Public Sector organisations aren’t ready to unleash the power of data
28 March 2022● News and media
By Vindhya Weeratunga, Miriam Glennie, Massimiliano Tani and Fiona Buick
In 2021, ANZSOG announced it would support a research project into the future of flexible work in public services in partnership with the ACT Public Service (ACTPS) and with commissioned input from the University of New South Wales’s Public Service Research Group (PRSG) based in Canberra, to examine the ACTPS’s Future of Work strategy.
The research project, led by Fiona Buick, is examining the impact of flexible working on the productivity, wellbeing and effectiveness of ACTPS workers and the factors that can lead to more effective flexible working including the built environment, and managerial and organisational support.
How public services use flexible work will be a key issue as they adapt to a post-pandemic world and this research project was chosen as one which will have relevance to other jurisdictions in Australia and Aotearoa New Zealand.
The research team has begun gathering evidence about how ACT public servants are interacting and engaging with technology and collaborating with each other across multiple locations, as part of the process of examining the changing nature of work, and its impact on physical workforces.
One of the first things that the research team has identified is the difficulty of accessing the datasets held by public services to undertake the research. This has prompted the article below, which first appeared in the Mandarin, outlining some of the barriers to public services using their own data to solve problems and how they can be overcome.
Now, more than ever, data is essential for planning the future of work. The pandemic upended traditional ways of working, with employees now having completely different expectations of their employers, particularly around flexible working.
But what does the future of work look like and how should agencies plan for it? As hybrid working becomes embedded, understanding employees’ use of technology and patterns of building access could help agencies develop a picture of both current flexible working practices and future requirements.
Public sector organisations have bucketloads of data on all these things, but are they ready to use it?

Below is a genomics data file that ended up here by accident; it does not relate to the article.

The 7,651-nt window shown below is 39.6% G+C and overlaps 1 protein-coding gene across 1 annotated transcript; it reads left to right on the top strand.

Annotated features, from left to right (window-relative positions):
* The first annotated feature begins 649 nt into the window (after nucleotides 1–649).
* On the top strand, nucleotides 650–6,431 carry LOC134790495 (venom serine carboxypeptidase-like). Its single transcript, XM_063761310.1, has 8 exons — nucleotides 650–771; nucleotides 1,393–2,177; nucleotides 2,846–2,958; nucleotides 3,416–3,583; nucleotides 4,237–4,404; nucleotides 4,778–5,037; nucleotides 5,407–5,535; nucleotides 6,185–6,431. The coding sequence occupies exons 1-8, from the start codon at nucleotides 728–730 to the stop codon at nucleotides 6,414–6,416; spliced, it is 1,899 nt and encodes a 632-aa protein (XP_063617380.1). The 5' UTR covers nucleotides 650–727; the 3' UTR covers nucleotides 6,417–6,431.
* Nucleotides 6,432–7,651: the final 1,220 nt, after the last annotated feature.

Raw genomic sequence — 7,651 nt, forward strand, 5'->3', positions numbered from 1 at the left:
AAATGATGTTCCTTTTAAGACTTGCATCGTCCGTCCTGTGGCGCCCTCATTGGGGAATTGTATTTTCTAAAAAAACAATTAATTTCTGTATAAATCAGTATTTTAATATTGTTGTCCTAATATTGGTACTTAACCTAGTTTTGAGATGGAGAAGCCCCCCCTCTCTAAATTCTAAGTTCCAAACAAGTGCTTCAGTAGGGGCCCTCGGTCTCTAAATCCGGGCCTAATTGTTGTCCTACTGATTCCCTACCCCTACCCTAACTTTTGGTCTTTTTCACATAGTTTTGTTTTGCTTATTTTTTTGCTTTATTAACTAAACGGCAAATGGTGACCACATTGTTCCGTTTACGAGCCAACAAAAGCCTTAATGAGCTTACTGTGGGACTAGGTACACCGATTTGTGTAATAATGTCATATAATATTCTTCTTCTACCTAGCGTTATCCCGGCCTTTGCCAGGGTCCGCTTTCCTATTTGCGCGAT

A team at UNSW Canberra is carrying out cutting-edge data analytics research on flexible working with the ACT Public Service (ACTPS). This research is funded by the Australia and New Zealand School of Government.
The research planned to analyse Microsoft 365 analytics and building use data for activity-based-working to identify how employees undertake activities specific to their location. For example, when do they use areas set aside for quiet working, use breakout rooms for collaboration and creative tasks, and use booths for a quick chat with a colleague.
It was expected that existing metadata could be analysed to show who was working in which workspace, how long they spent there, and whether certain employees were using the space more. We wanted to identify the usage of different groups of employees, such as women, employees with caring responsibilities, employees with disability and older employees.
However, the project hit a roadblock. The data exists but cannot be easily used to answer complex questions about flexible working, or produce insights about planning for flexible, remote and hybrid work practices.
Here are some of the problems encountered and our recommendations to overcome them.
Problem 1: Data silos
When data is owned and stored in silos it can’t easily be used or shared between agencies. In fact, different sub-units might not even know what data exists in other units. We recommend that agencies actively plan to link datasets. This enables a holistic picture of how different factors are connected; e.g., how public sector employees are using technology and how that is impacting their flexible working.
We also recommend that agencies develop and share a ‘data catalogue’ to make datasets discoverable, so that all agencies know what can be found and where.
Problem 2: Most data concerns individuals
This means nobody knows what happens at the team level, where several problems can arise and can be solved. We recommend that agencies collect teams-related data.
Problem 3: Data-related activity is often outsourced
This prevents public sector organisations from actually using the data it collects without entering into new and expensive commercial arrangements.
We recommend agencies develop in-house HR analytics capability. This will: (1) equip public sector organisations with the capability to realise the potential of data; (2) use the data for internal evaluation purposes and decision-making; and, ultimately, (3) save a lot of money!
The bottom line is that the public sector needs to make its databanks actionable (ready to use). In 2015, an in-house study commissioned by the Secretary of the Department of Prime Minister & Cabinet found that data is under-utilised in the APS. Seven years down the road, our project finds that this is not isolated to the APS and is in fact occurring across other public sector organisations.
It’s time for public sector organisations to unleash the power of their data and be ahead of the game in the future of work!